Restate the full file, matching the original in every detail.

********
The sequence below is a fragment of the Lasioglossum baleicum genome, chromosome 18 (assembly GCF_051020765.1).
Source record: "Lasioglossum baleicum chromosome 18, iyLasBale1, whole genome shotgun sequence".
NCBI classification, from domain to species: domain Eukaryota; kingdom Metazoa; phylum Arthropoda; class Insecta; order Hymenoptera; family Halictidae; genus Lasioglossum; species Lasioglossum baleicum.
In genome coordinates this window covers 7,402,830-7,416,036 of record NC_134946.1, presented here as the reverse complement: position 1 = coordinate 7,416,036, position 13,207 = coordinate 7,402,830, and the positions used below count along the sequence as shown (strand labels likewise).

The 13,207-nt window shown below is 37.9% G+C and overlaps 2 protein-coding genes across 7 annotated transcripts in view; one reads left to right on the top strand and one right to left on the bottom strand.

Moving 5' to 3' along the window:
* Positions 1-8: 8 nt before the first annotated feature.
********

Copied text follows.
The sequence below is a fragment of the Lasioglossum baleicum genome, chromosome 18 (assembly GCF_051020765.1).
Source record: "Lasioglossum baleicum chromosome 18, iyLasBale1, whole genome shotgun sequence".
NCBI classification, from domain to species: domain Eukaryota; kingdom Metazoa; phylum Arthropoda; class Insecta; order Hymenoptera; family Halictidae; genus Lasioglossum; species Lasioglossum baleicum.
In genome coordinates this window covers 7,402,830-7,416,036 of record NC_134946.1, presented here as the reverse complement: position 1 = coordinate 7,416,036, position 13,207 = coordinate 7,402,830, and the positions used below count along the sequence as shown (strand labels likewise).

The 13,207-nt window shown below is 37.9% G+C and overlaps 2 protein-coding genes across 7 annotated transcripts in view; one reads left to right on the top strand and one right to left on the bottom strand.

Moving 5' to 3' along the window:
* Positions 1-8: 8 nt before the first annotated feature.